Microsoft is making a big play at E3, the gaming trade show, about its strategy for the Xbox. I'm sure it was a polished explanation. Why not? It's a strategy the company has been discussing for at least six years. The question is if the "new" push -- whether on the part of Microsoft, Sony, Cisco, or anyone else â€" to dominate the living room is actually going to work.
It's not that there is nothing new under the Xbox sun. There is supposed to be integration with Twitter, Facebook, and even some video channels from News Corp's UK-based Sky satellite service:
Microsoft has long sought a bigger role in home television, going so far in years past as to try to build its own set-top box business. Partnering with Sky represents a back door into the television market.Users will even be able to update their Netflix queues from an Xbox and not just from a PC.
However, the drive for dominance in the living room is hardly a new theme for Microsoft:
- In 1993, cable television, telephone service, and computers were supposed to converge, and Microsoft was in a partnership with Intel and General Instruments to develop an appropriate device.
- The year 1994 brought the news that Microsoft wants to move into your family room.
- NBC announced that it was selling a stake in its cable channel to Microsoft in 1995. This was supposed to help Microsoft get into the living room.
- In 1996, We were going to see "the end of TV as we know it", largely thanks to Bill Gates.
- Back in 1997, everyone seemed to be wondering whether Microsoft's investment in Comcast would mean the beginning of real digital convergence.
- Sony and Microsoft would make an interactive TV box, as we heard in 1998.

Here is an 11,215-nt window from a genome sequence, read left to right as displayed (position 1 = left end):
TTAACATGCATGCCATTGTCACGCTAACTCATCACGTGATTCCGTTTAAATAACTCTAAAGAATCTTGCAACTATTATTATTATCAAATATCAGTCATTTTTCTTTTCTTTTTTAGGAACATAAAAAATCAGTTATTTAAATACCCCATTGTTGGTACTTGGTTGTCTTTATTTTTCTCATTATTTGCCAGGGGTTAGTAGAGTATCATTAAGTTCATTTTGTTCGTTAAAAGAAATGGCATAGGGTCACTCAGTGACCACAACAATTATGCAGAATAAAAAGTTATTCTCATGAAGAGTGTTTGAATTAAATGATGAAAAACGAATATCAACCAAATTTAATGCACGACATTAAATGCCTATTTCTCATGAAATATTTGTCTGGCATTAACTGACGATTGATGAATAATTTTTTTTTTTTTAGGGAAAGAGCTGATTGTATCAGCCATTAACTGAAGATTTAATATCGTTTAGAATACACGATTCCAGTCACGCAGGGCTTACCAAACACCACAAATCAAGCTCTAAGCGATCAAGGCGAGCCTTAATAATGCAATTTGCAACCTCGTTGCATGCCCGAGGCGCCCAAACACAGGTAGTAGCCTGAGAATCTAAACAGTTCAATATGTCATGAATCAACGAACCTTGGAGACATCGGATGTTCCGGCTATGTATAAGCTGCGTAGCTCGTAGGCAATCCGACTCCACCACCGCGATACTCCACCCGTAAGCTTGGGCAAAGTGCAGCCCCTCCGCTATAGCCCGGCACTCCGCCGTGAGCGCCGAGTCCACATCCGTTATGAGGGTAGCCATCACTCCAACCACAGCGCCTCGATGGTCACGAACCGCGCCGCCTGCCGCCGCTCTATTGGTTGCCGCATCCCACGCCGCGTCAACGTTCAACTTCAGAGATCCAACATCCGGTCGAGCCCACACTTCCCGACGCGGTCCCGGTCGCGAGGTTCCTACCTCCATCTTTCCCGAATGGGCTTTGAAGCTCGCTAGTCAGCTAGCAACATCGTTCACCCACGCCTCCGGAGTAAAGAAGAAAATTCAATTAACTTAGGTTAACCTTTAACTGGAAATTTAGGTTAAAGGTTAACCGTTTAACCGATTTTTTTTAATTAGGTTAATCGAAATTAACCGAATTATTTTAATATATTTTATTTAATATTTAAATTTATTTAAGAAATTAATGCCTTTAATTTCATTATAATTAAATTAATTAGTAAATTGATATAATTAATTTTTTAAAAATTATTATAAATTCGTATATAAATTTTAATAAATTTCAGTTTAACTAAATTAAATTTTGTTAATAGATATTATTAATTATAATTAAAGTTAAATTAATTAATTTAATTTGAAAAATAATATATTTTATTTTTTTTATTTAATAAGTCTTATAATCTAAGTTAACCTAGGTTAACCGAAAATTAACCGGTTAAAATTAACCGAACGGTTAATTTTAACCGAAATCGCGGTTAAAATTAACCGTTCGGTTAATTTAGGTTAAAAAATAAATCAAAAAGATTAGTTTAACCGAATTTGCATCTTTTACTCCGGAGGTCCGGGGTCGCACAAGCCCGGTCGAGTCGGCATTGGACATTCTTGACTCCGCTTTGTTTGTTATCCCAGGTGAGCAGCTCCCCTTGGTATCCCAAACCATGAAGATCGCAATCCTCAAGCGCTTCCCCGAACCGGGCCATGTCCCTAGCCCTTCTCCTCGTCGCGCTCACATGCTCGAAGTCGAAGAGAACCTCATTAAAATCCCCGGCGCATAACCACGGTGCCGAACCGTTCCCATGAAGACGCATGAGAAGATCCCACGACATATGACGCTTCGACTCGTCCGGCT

- In 1999, Microsoft was one of the players in satellite TV.
Although I picked Microsoft as the example, I could have chosen any of a number of other companies. These days, Cisco wants to rule the home. Sony wants to rule the home. I've even seen a cogent argument that Apple might want to turn Apple TV into a home entertainment center. The concept is anything but new because computer companies lust after the whole world of money that the television industry represents to them. They see technology as driving the meshing, but forget that all the technology in the world is worthless if it doesn't do what people want.
Last fall I had the occasion to speak with a number of executives and analysts in the worlds of television and network infrastructure. Here are the reasons that convergence still isn't happening:
- People like the way that televisions and set-top boxes work when you turn them on.
- The Internet is not yet well enough set to satisfy the average television user, who has no interest in noise in signals or in dropped video frames.
- Although downloading video is fine, most people aren't going to trust computer and network vendors to deliver the previous two requirements.
Shot of Microsoft E3 Xbox briefing by Flickr user Major Nelson, CC 2.0.